The next morning I was in an assessment centre. I was there for 6 hours. My tremors continued. A constant feeling of nausea. At least there was a supply of “CuppaSoup”
“The Dr will see you now”
I was led to a room. A nice Indian Dr asked me a series of questions, for about ten minutes.
“My dear, you are not suicidal. You are in severe trauma! Somebody should have noticed that. You are going into deep depression because of it. I will make an appointment for you for another clinic.”
That was it. I was sent home. Officially walking with The Big Black Dog by my side. A few days later I had received a letter from the Mental Health Team telling me to call to make an urgent appointment for another mental health assessment.
Ironically, to the date, one month after the attack.
I was speaking over the phone with my Mom at least once a day. Checking up on me, advising me “not to go over the top with Absolution”. “Oh, and I’m coming to that appointment”. My Mom is in her 70’s, doesn’t drive after a stroke a few years back. It was going to be nearly 300 mile one way train trip from the small town she lived in Wales, to where I lived outside of London.
We made arrangements to meet a few days before the appointment. It was The Diwali Festival over the next few days. I quickly discovered that the fireworks used at Diwali gave me tremendous anxiety and panic attacks. My local area has a tremendous Asian Community, and a very large Hare Krishna Temple, meaning lots of fireworks that night.
More irony, my Mental Health meeting was on Bonfire Night. Thankfully in the middle of the day. The Railway Station meeting was very emotional.
The Mental Health Assessment was carried out in a beautiful, modern surgery. A matriarch looking lady ushered us into her office. “No, ladies first.”
“My, such a charming man!” The Dr replied.
We sat down, and for an hour we talked about the flashbacks I was getting about the attack, and how it was not making sense. I talked about the other subsequent events that had happened. “I’m going to arrange another appointment for you with my colleague.” I was given a small book on Trauma to read. We all stood up to leave, I stood back to let the ladies out.
“You are such a charming man. You’ll like the book, it explains your actions of being so polite: ‘scanning the joint’ and avoidance tactics”
“I didn’t get that last thing that was said.” I spoke.
“Oh I do!”
Watching me zip my jacket up high in to the collar, and pulling my baseball cap low over my face. “Let’s stop off and get you a little medication on the way home! I think you will need it tonight!” We left the off licence
“Are you sure Mom, a taxi will cost hardly anything for such a short journey”
“It’s still light and rather mild. You’re a bit jumpy though!”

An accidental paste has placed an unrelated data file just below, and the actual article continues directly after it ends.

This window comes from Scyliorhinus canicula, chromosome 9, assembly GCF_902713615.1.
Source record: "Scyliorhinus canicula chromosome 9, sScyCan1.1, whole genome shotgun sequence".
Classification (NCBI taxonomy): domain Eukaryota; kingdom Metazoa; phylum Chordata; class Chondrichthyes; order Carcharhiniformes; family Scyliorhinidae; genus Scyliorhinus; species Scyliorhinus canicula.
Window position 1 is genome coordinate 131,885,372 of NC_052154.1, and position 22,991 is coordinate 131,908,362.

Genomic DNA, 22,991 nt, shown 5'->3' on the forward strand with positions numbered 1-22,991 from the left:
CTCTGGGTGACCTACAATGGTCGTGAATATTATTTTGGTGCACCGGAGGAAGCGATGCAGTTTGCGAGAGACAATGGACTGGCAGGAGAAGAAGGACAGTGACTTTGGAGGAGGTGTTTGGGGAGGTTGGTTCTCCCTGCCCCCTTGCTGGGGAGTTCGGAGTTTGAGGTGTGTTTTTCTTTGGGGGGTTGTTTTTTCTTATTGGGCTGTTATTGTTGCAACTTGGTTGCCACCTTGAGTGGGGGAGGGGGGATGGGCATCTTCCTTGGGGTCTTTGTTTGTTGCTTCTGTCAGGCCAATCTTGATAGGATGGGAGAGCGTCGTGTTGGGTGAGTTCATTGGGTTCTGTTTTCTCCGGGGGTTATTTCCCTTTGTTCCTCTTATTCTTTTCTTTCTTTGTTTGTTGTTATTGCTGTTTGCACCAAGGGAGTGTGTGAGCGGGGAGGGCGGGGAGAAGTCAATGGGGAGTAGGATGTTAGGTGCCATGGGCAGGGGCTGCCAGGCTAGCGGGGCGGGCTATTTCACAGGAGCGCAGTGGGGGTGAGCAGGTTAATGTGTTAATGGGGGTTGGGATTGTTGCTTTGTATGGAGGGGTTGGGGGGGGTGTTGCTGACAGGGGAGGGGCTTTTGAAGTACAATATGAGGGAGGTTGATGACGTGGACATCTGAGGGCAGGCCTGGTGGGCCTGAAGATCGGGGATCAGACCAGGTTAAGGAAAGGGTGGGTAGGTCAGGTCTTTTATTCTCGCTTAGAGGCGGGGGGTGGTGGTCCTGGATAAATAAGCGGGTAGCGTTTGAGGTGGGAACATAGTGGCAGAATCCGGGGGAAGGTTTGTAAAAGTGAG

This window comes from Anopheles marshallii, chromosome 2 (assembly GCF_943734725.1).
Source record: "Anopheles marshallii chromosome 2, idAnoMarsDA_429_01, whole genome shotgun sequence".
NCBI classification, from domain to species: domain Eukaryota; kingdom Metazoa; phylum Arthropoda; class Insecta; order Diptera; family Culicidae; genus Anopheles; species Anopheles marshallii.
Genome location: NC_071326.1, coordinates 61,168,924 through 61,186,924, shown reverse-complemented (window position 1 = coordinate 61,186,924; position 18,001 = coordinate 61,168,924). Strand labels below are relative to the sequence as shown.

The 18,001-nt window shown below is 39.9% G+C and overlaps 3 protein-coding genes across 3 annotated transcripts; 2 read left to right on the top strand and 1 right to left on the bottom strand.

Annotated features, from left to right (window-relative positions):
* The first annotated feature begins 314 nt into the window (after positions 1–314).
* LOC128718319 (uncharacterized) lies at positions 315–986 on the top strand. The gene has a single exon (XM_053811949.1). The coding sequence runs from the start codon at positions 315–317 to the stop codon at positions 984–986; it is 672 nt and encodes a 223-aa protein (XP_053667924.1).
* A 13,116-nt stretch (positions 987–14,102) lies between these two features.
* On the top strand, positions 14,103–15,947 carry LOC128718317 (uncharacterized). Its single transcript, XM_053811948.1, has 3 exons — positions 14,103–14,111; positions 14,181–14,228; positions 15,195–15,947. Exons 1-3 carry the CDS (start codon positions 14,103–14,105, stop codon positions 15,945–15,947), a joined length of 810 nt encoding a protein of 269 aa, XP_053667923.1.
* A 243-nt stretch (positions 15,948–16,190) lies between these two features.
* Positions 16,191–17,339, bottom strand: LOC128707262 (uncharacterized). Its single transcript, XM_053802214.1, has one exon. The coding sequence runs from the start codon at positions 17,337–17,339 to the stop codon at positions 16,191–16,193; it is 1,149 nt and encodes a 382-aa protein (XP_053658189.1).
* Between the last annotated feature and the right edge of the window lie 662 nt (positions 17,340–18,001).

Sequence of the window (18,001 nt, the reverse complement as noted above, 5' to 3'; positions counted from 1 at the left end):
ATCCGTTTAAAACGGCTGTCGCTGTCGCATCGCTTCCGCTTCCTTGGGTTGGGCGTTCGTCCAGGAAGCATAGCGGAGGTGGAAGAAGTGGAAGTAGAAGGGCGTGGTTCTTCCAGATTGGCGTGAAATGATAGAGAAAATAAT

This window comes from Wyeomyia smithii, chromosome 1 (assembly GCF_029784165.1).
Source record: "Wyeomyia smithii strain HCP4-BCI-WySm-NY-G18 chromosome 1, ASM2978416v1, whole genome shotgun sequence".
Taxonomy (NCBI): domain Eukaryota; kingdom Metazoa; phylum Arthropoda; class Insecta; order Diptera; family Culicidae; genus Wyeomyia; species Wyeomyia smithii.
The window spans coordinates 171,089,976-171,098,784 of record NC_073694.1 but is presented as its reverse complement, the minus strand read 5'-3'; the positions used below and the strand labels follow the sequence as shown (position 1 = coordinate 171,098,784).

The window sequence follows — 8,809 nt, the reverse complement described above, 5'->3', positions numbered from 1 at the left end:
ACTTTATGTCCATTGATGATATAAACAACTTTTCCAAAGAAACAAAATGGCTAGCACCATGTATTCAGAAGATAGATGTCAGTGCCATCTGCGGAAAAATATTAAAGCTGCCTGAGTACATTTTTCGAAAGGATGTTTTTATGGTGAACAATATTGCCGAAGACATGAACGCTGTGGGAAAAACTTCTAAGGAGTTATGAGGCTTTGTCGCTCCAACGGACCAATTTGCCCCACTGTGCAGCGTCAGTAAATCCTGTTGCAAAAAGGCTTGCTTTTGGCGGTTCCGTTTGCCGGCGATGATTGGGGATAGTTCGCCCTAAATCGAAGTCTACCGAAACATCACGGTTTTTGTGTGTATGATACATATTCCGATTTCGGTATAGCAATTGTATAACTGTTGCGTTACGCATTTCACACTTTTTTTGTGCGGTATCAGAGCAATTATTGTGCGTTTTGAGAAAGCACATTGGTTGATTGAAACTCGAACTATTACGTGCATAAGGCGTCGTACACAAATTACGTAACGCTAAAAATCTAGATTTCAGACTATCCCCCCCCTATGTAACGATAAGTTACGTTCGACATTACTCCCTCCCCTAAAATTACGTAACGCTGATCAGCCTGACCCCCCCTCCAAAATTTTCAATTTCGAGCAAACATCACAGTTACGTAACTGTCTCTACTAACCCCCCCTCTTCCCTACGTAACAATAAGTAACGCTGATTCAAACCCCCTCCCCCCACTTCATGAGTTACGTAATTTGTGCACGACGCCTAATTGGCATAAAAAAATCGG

“Oh that, it must be the early fireworks I guess“
We were back at that flat by the time the conversation ended. We entered that flat:
“You do scan…”
“I could see you looking straight down as soon as any one came near.”
There was a loud bang over the buildings. “You’re like a frightened rabbit!! Get this open!” The door was locked, alarms in place. Curtains closed. Television on!
We sat and chatted about that meeting “It pains me to hear those words you spoke so openly. You were scared and embarrassed. The bits of the attack are painful for a mother to hear. But I AM SO proud of you!”
“What do you mean?”
“You’re getting help already. Many others wouldn’t be able to do it so soon!”
I looked at the floor, to the glass on the coffee table. I looked at The Big Black Dog looking at me, it stood up and walked out of the room. I found a glimmer in the words of my Mom, well, till she punched me in the arm.
“Yeah man! You smiled!”
I slept a little better that night, for the first time since the flashbacks started! The Big Black Dog leaving the room occasionally. Hopefully not bugging my Mom!
A few days later, a letter arrived for an appointment the following week. Six weeks after the attack. The appointment was with a neurologist. It lasted one hour. Lots of tactile tests. Push and pull tests. Walking and talking.
“Congratulations Sir, You have Post Traumatic Stress Disorder!”
So matter of fact. “But I’m not a soldier!”
“Come now! You are in severe shock because of what happened! You have done well to get this far!”
I was given a letter to take straight to my GP, outlining medication and course of action. That was it. Diagnosed. I was taken back to that flat. Barely able to walk or talk. I made my way to the GP surgery. Showed my letter to the receptionist.
I was queue jumped straight in.
“We need to up the medication straight away! It’s already in your system, but will still take up to six weeks to work properly.”
Both medications were tripled in strength. I walked home from the surgery with The Big Black Dog Absolution was close by. I received a phone call from the Mental Health Team. Could I make it in for another assessment for the following day.
I agreed Sat at the table, Absolution didn’t seem as important.